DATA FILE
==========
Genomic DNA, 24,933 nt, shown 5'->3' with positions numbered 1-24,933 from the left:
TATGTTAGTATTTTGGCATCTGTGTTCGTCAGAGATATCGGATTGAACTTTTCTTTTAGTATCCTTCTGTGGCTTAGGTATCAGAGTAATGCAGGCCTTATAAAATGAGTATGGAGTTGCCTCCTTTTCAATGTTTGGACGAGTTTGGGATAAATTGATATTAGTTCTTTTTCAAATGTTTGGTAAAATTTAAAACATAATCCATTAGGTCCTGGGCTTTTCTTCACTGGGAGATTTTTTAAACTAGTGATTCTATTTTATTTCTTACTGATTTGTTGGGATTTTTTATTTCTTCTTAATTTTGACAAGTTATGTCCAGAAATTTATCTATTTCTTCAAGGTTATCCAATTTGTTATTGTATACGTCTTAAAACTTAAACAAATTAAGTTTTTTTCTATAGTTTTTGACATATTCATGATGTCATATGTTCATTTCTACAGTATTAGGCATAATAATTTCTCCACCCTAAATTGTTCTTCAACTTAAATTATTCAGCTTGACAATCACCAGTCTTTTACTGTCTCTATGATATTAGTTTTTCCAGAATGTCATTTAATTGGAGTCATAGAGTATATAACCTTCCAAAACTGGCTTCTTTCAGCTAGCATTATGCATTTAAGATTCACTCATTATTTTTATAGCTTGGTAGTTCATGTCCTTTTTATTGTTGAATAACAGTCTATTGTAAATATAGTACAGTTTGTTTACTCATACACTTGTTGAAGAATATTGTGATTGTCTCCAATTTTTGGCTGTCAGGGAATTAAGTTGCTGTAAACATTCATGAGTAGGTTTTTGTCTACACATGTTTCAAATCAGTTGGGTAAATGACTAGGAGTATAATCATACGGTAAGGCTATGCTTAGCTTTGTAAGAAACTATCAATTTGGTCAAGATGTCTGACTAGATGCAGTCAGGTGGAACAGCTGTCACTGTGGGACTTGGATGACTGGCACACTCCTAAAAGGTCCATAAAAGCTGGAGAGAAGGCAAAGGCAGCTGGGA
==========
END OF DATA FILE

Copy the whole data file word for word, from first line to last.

Genomic DNA, 24,933 nt, shown 5'->3' with positions numbered 1-24,933 from the left:
TATGTTAGTATTTTGGCATCTGTGTTCGTCAGAGATATCGGATTGAACTTTTCTTTTAGTATCCTTCTGTGGCTTAGGTATCAGAGTAATGCAGGCCTTATAAAATGAGTATGGAGTTGCCTCCTTTTCAATGTTTGGACGAGTTTGGGATAAATTGATATTAGTTCTTTTTCAAATGTTTGGTAAAATTTAAAACATAATCCATTAGGTCCTGGGCTTTTCTTCACTGGGAGATTTTTTAAACTAGTGATTCTATTTTATTTCTTACTGATTTGTTGGGATTTTTTATTTCTTCTTAATTTTGACAAGTTATGTCCAGAAATTTATCTATTTCTTCAAGGTTATCCAATTTGTTATTGTATACGTCTTAAAACTTAAACAAATTAAGTTTTTTTCTATAGTTTTTGACATATTCATGATGTCATATGTTCATTTCTACAGTATTAGGCATAATAATTTCTCCACCCTAAATTGTTCTTCAACTTAAATTATTCAGCTTGACAATCACCAGTCTTTTACTGTCTCTATGATATTAGTTTTTCCAGAATGTCATTTAATTGGAGTCATAGAGTATATAACCTTCCAAAACTGGCTTCTTTCAGCTAGCATTATGCATTTAAGATTCACTCATTATTTTTATAGCTTGGTAGTTCATGTCCTTTTTATTGTTGAATAACAGTCTATTGTAAATATAGTACAGTTTGTTTACTCATACACTTGTTGAAGAATATTGTGATTGTCTCCAATTTTTGGCTGTCAGGGAATTAAGTTGCTGTAAACATTCATGAGTAGGTTTTTGTCTACACATGTTTCAAATCAGTTGGGTAAATGACTAGGAGTATAATCATACGGTAAGGCTATGCTTAGCTTTGTAAGAAACTATCAATTTGGTCAAGATGTCTGACTAGATGCAGTCAGGTGGAACAGCTGTCACTGTGGGACTTGGATGACTGGCACACTCCTAAAAGGTCCATAAAAGCTGGAGAGAAGGCAAAGGCAGCTGGGA